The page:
Cooking With Kids: Pass Recipes Down

I don't have any children; but I borrow friend's kids. I take them out for fun adventures, treat them to sugary snacks, get 'em all hopped up and sticky -- then hand them back to their parents. And I love spending time with them in the kitchen cooking.

Cook with kids. Pass your recipes to the next generation and get free kitchen labor.

My 7-year old niece, Addison, makes my life delicious and is the best sous chef.

Westmount, Montreal: My Neighborly Canadian Neighborhood

I spend part of my life in Montreal. Thankfully, we live in Westmount, an English-speaking neighborhood. My French is terrible. Perhaps because my high school French teacher was Madame Sanchez.

French is the current official language in Montreal. If a sign is written in English, the French word has to appear first, and larger. Shopkeepers don't have to speak English -- and they sometimes can't. In any event, I want to at least understand French. I'd like to look like a native rather than a Texas rube that just tumbled off the turnip truck.

Speaking of produce, I love to shop for food when traveling. It's fun to see all of the stuffs we don't have in America, either because it's illegal or indigenous.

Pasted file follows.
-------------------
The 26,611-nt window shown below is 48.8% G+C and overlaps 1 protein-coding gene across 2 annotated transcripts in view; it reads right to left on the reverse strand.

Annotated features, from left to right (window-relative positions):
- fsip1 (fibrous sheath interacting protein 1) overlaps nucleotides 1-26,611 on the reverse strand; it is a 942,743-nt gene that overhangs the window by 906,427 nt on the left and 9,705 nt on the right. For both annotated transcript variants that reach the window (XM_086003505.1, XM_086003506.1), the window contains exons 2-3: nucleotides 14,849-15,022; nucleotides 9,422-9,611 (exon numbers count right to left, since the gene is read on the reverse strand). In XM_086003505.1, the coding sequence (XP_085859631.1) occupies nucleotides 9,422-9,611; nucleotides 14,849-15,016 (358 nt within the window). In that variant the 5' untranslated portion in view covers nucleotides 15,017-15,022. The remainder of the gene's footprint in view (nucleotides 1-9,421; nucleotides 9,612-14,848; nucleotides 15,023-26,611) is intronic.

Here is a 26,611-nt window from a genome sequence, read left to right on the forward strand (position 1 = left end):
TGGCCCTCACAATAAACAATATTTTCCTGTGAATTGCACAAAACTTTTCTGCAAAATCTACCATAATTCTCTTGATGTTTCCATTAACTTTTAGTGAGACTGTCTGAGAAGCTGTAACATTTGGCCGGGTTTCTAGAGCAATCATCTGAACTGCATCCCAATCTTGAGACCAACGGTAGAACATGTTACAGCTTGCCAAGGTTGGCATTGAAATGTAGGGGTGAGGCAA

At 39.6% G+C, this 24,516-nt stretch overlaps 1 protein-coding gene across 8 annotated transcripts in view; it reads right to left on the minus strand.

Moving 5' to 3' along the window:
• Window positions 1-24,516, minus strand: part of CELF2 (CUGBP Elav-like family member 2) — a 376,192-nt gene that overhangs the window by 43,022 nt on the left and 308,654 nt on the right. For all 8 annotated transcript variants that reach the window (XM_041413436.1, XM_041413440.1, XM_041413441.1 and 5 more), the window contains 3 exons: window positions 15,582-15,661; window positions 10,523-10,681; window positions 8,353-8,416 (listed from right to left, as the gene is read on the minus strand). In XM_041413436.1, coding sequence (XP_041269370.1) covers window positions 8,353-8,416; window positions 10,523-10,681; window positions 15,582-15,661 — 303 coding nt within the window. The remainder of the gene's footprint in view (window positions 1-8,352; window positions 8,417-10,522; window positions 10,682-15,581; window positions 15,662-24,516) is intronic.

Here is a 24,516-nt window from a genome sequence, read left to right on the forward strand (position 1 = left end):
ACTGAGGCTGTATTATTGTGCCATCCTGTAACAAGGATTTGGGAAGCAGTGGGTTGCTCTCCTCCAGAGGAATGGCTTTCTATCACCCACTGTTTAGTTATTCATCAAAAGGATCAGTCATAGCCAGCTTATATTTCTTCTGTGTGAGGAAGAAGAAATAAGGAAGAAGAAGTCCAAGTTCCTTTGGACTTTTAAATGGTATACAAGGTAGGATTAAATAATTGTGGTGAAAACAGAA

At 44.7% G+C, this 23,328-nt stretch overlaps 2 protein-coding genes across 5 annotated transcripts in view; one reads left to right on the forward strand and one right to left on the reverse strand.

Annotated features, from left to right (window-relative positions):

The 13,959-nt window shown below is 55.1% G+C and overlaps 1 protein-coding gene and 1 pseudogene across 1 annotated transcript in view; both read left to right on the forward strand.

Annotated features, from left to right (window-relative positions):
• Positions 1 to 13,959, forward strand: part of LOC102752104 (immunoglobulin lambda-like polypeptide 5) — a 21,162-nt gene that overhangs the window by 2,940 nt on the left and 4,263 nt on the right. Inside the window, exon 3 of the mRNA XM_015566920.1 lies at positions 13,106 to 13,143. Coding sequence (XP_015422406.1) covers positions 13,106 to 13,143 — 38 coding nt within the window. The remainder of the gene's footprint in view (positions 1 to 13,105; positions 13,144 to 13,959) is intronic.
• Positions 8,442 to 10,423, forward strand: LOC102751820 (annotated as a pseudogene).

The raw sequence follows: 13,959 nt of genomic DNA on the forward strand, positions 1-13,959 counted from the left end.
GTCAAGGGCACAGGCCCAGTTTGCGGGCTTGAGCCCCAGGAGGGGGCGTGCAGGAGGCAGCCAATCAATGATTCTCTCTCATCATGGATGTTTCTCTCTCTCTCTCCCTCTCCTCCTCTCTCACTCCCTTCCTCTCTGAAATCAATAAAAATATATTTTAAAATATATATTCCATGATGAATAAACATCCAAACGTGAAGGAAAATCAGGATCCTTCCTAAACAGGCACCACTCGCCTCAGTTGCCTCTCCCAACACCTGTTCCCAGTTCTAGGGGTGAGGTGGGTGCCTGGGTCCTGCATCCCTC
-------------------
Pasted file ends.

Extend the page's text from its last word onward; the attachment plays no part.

I can't drive in Canada, which is fine -- the shoppes I need line one street, which is a charming 3 block walk from our apartment. I call it E-street. There's a boucherie, a boulangerie, a charcuterie, a fromagerie, a patisserie and a poisonnerie. To warm cold feet, there's an Uggerie.

I devour the exotic foods as well as savor the flavor of the shopkeepers. Tony the butcher's lamb chops come with a side of eye-roll from his wife at his curmudgeoniness. The sweet baker at Le Fournil had me at hamantaschen. Shop hopping to several stores to gather interesting, fresh, local ingredients is right up my alley. It takes a village to build a dinner; Westmount is that village.

One day, I sauntered into the fancy patisserie, Gascogne. I don't know anyone that works there; but as I inhaled, I smelled friends of mine -- gateway drugs -- bread baking and chocolate melting.

When you enter most shops in Montreal, if they don't know you, you're greeted with an English/French mashup, Bonjour/Hi. In the language you respond, they respond.

A bearded baker with his head down and focused, rumbled, Bonjour.